Warblers do it. Vireos do it. Even tiny hummingbirds do it. They cross the Gulf of Mexico in one fell swoop, a flight lasting more than 20 hours. The destination airport for many is the Alabama coast.
Since 1987, Bob and Martha Sargent have been netting and banding birds at Fort Morgan State Park, a few miles east of Dauphin Island, and just west of Gulf Shores. Along with a team of volunteers, their Hummer Bird Study Group catches the birds in mist nets for a week or two each April and October during the height of songbird migration.
In April, during a “fallout,” birds sometimes drop out of the sky, audibly landing on the trees and undergrowth, hungry, tired, and thin. In October, the peninsula is the last fuel stop before a long flight over open water, so birds congregate like a crowd along a parade route. A relatively fat crowd, according to the data collected there.
I had the privilege of watching the bird banding operation on April 11, 2014. In the two hours I was there, a steady stream of birds hit the nets, keeping the banders plenty occupied. But the day before had seen a fallout, with more than 400 birds snagged during the daylight hours, pushing the limits of what the researchers could process: weighing, aging, sexing, measuring, jotting down the species and snapping a tiny, uniquely numbered band on each bird’s leg, recording every detail in a database that will be sent to Patuxent National Wildlife Refuge in Maryland, home to hundreds of thousands of records of banded birds.
The day I visited was slow enough for Bob to pull up a chair and talk about the bird-in-hand before allowing someone in the gathered throng of visitors to release it back into the wilds of the park.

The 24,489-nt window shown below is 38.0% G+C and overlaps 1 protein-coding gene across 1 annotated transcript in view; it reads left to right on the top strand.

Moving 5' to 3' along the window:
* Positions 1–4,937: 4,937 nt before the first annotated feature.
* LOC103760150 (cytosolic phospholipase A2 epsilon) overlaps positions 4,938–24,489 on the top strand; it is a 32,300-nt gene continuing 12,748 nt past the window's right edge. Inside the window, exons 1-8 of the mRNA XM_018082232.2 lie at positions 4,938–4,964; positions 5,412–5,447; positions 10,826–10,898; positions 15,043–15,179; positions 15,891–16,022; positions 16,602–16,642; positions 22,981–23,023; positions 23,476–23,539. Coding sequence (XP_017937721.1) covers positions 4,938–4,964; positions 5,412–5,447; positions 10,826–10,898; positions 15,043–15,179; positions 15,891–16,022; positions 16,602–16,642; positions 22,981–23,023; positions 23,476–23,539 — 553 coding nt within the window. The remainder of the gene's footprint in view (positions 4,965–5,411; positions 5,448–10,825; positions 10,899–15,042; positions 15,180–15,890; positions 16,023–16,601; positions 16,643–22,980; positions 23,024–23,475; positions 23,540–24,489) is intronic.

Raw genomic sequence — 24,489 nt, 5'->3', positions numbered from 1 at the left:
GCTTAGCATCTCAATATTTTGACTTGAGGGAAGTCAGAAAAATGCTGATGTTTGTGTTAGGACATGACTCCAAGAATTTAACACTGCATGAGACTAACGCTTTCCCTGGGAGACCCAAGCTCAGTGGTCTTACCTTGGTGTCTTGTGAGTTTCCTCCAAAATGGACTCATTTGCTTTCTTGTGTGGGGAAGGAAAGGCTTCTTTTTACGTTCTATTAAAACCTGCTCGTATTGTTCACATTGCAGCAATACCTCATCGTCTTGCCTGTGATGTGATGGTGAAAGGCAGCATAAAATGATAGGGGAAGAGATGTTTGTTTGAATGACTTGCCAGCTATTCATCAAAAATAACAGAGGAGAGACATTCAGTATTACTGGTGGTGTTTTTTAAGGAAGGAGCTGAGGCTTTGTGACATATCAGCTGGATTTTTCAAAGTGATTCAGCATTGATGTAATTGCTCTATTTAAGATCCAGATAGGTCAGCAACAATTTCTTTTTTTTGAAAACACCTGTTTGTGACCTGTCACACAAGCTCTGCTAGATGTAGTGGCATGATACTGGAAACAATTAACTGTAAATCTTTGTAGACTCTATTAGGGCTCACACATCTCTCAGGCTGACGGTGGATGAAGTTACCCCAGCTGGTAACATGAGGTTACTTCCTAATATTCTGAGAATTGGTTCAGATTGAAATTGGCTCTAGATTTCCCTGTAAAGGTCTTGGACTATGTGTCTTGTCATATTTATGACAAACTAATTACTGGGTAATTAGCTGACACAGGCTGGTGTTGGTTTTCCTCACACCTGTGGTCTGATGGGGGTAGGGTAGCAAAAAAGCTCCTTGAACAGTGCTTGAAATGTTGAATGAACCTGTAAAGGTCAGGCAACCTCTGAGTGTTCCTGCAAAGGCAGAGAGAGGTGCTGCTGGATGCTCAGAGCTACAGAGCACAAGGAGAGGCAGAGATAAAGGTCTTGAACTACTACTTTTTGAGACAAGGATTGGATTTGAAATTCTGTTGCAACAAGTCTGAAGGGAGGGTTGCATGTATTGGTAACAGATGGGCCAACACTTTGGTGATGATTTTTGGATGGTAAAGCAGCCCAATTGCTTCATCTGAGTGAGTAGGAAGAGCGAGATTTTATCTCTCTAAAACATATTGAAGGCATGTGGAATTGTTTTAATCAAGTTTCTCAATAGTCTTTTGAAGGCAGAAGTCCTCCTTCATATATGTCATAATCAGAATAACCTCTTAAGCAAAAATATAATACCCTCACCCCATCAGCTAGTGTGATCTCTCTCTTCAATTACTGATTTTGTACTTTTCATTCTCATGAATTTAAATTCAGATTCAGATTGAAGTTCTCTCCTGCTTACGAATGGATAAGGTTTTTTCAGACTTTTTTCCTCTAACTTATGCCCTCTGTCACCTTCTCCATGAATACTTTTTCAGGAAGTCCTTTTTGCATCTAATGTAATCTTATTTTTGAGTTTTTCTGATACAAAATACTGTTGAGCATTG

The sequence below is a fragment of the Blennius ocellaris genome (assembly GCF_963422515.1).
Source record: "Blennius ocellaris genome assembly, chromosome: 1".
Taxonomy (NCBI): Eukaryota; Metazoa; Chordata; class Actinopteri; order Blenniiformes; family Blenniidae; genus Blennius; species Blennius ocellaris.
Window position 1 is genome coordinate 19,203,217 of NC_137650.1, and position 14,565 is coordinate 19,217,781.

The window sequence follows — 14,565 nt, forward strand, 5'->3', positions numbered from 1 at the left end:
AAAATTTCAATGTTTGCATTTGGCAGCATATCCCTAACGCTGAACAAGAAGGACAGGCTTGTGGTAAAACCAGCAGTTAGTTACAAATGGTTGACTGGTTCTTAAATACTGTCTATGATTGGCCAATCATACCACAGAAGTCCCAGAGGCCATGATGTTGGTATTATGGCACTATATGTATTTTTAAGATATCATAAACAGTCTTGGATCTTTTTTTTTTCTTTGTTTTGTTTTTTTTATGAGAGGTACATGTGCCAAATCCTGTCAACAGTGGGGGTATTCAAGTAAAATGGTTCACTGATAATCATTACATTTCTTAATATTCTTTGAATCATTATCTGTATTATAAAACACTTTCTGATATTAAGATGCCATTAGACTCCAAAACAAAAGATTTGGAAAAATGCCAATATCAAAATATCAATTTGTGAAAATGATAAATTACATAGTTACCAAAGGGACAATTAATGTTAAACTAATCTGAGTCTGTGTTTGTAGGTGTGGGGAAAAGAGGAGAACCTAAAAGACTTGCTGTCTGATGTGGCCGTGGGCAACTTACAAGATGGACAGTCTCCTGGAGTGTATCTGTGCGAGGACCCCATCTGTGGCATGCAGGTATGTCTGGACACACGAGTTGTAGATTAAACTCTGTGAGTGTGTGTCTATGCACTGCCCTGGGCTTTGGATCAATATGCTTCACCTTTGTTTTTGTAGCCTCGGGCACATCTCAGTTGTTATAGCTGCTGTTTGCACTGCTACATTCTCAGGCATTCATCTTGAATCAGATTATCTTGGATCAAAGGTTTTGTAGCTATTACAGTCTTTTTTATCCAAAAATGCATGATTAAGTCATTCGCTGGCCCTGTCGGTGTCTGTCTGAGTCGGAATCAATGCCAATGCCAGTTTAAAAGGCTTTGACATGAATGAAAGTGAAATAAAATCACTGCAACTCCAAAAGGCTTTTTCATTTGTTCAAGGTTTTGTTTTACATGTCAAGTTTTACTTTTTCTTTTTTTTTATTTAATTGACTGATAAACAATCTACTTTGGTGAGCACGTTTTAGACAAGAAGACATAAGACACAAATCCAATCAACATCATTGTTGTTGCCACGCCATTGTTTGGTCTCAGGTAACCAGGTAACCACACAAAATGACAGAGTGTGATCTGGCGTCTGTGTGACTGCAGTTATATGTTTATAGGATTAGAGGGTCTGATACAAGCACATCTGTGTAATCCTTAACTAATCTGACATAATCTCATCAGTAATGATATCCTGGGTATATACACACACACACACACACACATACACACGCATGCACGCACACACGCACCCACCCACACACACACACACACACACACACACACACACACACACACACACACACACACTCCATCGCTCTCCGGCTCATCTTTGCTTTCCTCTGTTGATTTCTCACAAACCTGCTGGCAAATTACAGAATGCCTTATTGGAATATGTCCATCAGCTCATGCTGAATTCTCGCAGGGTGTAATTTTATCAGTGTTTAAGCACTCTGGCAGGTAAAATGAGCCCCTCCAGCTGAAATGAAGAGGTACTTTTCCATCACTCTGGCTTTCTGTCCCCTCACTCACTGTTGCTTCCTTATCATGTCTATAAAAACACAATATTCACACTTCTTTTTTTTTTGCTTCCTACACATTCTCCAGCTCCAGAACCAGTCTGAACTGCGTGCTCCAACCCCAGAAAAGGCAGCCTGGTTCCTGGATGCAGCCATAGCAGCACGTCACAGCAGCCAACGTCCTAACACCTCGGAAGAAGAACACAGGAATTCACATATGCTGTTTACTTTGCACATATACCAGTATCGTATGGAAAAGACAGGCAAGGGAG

A hooded warbler. An indigo bunting. A prothonotary warbler. Male and female common yellowthroats. A Kentucky warbler. All brilliantly colored, making great subjects for photos against Bob’s red sweatshirt and blue apron. No hummingbirds while I was there, unfortunately.
Bob is a master storyteller, with a slow, Alabama drawl, Southern charm that seeps out through his pores, and an obvious, heart-felt passion for wild birds, hummingbirds especially. The crowd couldn’t help but be enthralled, and the chance to hold a tiny, wild, living being was a once-in-a-lifetime thrill for many. On occasion, he’d hold a tiny bird up to the ear of a child.
“Do you hear its heartbeat?” Bob asked. The kids nodded, wide-eyed.
Bob’s chair at the center of the crowd serves as a pulpit, but not a bully pulpit. His message of habitat conservation is powerful, but he cautions against being judgmental about others, about anthropomorphizing and about time. Changes he’s seen in his decades of bird banding don’t amount to a hill of beans. These birds have been crossing the Gulf of Mexico for tens of thousands of years. The effects of habitat loss, global climate change, disease and other factors might be recorded in his data, but 27 years isn’t enough to draw conclusions.
He encouraged his listeners to support The Nature Conservancy and other habitat-protecting organizations, to pay attention to environmental issues, to attend public meetings with elected officials, to listen to and learn politicians’ positions, and politely make a case for wildlife protection. And vote, he urged.
For more information on the long-term bird banding project on the Alabama coast, visit http://www.hummingbirdsplus.org/FortMorganBanding.html. The website says fall bird banding will be Oct. 4-12, 2014.
I sure hope I can get there then. Next April, too.
About the Author
Dawn Hewitt is the managing editor for Bird Watcher's Digest and Watching Backyard Birds. She has been watching birds since 1978, and wrote a weekly birding column for The Herald Times, a daily newspaper in Bloomington, Indiana, for 11 years.